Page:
But no. He was getting palpably irritated at being questioned. He upped the ante, so to speak, and said just the opposite of her claim: that their rule was the same at every other place in town--in fact, it was the same at every poker room in the whole state, because--get this--it's a Nevada gaming regulation to do it that way.
This is just as much of a lie--or, at best, a gross instance of being badly misinformed--as the woman's claim about what the rule is everywhere in town. His, though, is more easily checked from a readily verified source. The gaming regulations are available here, in a text-searchable PDF file. The word "poker" occurs only four times. The most detailed rules pertaining to the game are at Regulation 23, and there's nothing said about what happens to a killed hand. For that matter, there are no details about a flush beating a straight, the action going clockwise, or a zillion other large and small points of the game. The regs just aren't that detailed. Nearly all of Regulation 23 is about what happens to the money, not any details of how the game is played.
The next stupid thing that people arguing tend to do is make appeals to authority. In this situation, the woman first proclaimed her own experience as a dealer and floor person for however many years. When that wasn't sufficiently persuasive (by this time, the dealer was finally starting to bite his tongue and tell her that he wouldn't argue further with her about it), she said, "Ask Linda Johnson. She's been in the poker industry for 30 years and she helped write the rules for the World Series of Poker."
You see how stupid this is, don't you? First--again--why on earth does she care so passionately about convincing this dealer that she's right? If I know I'm right about some particular point, and, after explaining my position, some random person that I happen to be talking to about it doesn't choose to believe me, well, OK, suit yourself. I just can't bring myself to care whether that person leaves the encounter thinking that I'm right or wrong. People's egos are so fragile; they can be damaged simply by a stranger not accepting their version of some obscure factual point. I just don't get that.
But beyond that, is this woman really so daft as to think that after this dealer invokes (1) the house rule, (2) his own personal experience, and (3) a claim about what the state regulations require, he is going to suddenly abandon his belief when she mentions how many years she spent as a poker room employee? He is obviously just as stubborn as she is. Next, how does invoking Linda Johnson's name change the situation? Again, does she think that that will suddenly cause his position to change? That's insane. Moreover, does she expect him to say, "Hey, asking Linda Johnson is a great idea. Excuse me a second while I go make the call"? It makes no sense whatsoever to invoke authority that is, for all practical purposes, unavailable at the time. You might as well be having an argument about the Big Bang, and when your interlocutor disagrees with you, riposte by saying, "Oh yeah? Well, call Stephen Hawking and ask him!"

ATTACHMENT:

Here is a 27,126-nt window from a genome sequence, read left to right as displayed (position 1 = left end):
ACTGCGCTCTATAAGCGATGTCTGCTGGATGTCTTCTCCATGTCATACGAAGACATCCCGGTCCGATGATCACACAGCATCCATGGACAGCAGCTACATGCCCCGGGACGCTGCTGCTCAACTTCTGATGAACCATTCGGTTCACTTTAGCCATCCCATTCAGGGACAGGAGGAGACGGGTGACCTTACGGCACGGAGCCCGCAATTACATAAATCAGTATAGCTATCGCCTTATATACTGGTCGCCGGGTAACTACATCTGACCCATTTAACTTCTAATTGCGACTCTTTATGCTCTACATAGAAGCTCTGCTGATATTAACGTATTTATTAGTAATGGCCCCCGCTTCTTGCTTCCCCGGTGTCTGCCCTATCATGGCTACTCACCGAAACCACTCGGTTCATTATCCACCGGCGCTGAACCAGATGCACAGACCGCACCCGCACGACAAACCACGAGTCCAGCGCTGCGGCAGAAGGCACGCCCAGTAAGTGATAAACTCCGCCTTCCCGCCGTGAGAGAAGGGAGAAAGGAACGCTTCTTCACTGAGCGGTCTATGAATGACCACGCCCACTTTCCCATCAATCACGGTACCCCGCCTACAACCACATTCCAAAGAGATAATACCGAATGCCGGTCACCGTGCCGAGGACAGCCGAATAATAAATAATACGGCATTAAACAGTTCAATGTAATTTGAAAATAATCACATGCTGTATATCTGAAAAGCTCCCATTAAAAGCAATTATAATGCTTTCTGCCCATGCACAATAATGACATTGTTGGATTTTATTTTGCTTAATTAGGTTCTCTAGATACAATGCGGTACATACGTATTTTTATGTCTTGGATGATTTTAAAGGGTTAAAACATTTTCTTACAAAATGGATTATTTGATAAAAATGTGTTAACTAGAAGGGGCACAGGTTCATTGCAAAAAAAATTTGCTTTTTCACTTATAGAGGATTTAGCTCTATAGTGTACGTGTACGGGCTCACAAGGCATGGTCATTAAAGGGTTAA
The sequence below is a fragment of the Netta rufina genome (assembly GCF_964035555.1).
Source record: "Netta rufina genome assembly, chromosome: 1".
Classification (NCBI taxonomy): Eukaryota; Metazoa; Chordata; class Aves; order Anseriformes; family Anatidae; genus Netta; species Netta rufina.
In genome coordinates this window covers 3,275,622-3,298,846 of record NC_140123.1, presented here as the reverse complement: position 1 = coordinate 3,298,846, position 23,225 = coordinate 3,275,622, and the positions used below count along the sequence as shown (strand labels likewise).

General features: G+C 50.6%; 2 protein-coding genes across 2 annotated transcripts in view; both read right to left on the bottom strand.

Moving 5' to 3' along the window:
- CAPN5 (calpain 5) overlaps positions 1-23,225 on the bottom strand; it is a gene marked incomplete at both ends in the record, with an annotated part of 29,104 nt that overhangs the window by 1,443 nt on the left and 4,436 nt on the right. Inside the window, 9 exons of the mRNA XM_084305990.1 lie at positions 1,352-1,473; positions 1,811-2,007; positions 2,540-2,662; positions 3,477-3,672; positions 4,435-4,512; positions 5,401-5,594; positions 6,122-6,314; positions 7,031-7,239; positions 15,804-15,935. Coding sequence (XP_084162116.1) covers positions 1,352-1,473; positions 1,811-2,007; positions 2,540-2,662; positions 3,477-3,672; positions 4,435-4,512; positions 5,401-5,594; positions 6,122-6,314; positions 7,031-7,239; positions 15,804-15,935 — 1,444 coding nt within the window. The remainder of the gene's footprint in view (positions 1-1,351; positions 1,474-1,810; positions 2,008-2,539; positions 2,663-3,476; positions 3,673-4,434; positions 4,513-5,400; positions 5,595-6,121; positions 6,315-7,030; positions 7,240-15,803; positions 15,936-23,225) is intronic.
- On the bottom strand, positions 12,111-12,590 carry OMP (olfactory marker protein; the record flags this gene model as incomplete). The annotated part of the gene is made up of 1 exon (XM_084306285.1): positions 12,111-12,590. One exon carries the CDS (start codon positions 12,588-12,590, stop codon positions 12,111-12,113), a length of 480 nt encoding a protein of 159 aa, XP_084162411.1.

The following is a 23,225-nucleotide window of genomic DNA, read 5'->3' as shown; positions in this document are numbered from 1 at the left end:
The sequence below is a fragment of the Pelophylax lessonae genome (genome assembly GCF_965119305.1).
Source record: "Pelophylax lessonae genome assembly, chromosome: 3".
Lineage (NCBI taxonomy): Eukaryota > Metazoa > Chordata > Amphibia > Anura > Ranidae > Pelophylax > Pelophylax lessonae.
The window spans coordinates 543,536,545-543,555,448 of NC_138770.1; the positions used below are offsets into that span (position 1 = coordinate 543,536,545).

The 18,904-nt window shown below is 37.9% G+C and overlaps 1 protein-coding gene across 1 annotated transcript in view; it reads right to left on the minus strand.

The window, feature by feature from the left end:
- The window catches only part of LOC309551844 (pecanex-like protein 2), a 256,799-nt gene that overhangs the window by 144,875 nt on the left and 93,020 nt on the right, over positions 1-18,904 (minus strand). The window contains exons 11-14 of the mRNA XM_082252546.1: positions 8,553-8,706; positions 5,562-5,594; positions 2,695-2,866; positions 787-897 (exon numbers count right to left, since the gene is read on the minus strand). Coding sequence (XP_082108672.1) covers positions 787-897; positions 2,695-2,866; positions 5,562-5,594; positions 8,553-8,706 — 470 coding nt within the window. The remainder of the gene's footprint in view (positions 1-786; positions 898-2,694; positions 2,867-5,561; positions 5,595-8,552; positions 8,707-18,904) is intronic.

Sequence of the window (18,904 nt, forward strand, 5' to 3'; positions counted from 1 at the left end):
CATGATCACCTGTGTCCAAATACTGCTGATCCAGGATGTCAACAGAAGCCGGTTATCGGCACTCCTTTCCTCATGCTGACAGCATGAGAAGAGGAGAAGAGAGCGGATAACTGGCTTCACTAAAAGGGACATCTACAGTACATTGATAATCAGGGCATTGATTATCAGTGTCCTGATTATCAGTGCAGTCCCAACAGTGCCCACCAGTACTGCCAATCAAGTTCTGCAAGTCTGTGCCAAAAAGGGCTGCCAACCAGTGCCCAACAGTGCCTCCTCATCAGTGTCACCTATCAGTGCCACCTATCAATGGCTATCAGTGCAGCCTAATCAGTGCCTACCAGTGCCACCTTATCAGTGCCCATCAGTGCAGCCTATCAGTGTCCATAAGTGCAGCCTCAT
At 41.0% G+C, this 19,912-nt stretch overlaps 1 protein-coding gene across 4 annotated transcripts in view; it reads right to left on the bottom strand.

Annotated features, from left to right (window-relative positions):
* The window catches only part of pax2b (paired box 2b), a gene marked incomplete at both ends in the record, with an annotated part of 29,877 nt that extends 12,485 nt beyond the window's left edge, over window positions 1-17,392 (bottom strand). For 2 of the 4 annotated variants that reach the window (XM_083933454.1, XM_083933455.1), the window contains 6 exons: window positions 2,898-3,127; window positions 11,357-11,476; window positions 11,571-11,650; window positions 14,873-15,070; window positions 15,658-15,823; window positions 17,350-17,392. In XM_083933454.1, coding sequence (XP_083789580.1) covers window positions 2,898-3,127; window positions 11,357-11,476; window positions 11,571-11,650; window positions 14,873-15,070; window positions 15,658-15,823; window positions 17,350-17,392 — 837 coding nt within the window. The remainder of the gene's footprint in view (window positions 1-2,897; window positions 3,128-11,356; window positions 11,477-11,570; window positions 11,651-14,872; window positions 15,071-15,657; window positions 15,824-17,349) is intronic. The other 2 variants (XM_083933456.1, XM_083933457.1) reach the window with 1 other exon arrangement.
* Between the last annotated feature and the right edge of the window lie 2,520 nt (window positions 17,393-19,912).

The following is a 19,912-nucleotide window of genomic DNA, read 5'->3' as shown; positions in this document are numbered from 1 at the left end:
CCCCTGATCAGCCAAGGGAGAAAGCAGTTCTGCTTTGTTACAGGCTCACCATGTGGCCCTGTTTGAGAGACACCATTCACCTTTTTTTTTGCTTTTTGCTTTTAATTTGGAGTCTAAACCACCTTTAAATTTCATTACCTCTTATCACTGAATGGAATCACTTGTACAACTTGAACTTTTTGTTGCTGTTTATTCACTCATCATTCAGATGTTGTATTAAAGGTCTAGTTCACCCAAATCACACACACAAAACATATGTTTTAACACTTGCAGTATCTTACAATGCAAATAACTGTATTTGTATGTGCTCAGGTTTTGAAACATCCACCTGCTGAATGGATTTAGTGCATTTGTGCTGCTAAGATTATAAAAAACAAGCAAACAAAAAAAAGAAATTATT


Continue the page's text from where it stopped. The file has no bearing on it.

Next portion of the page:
I love the scene in "Annie Hall" in which Woody Allen nicely skewers such moronic ways of arguing (taken from the imdb.com page here):
Alvy Singer: [the man behind him in line is talking loudly] What I wouldn't
give for a large sock with horse manure in it!
Alvy Singer: [to audience] Whaddya do when you get stuck in a movie line
with a guy like this behind you?
Man in Theatre Line: Wait a minute, why can't I give my opinion? It's a
Alvy Singer: He can give it... do you have to give it so loud? I mean,
aren't you ashamed to pontificate like that? And the funny part of it is,
Marshall McLuhan, you don't know anything about Marshall McLuhan!
Man in Theatre Line: Oh, really? Well, it just so happens I teach a class
at Columbia called "TV, Media and Culture." So I think my insights into Mr.
McLuhan, well, have a great deal of validity!
Alvy Singer: Oh, do ya? Well, that's funny, because I happen to have Mr.
McLuhan right here, so, so, yeah, just let me... [pulls McLuhan out from behind
a nearby poster]
Alvy Singer: come over here for a second... tell him!
Marshall McLuhan: I heard what you were saying! You know nothing of my
work! You mean my whole fallacy is wrong. How you got to teach a course in
anything is totally amazing!
Alvy Singer: Boy, if life were only like this!
It's all so, so stupid.
So what is the actual rule? Well, it varies a lot from place to place. There are differences in who can ask to see a called but unshown hand, and differences in the details of the procedure invoked for it, which are related to whether the hand can be deemed the winner once exposed. In some places, only players still in the hand at final showdown can claim the right to see the hand; in others, any player can make the request. In some, as at the Riviera, the hand is killed before being shown so that it cannot win no matter what. In others, it is deemed still live. In yet others, it is live if the request is made by the ostensible winner of the hand (so that asking to see it carries the risk that you'll lose the pot if the player folding misread the situation, as happened here), but the hand is dead if the request is made by a player not involved.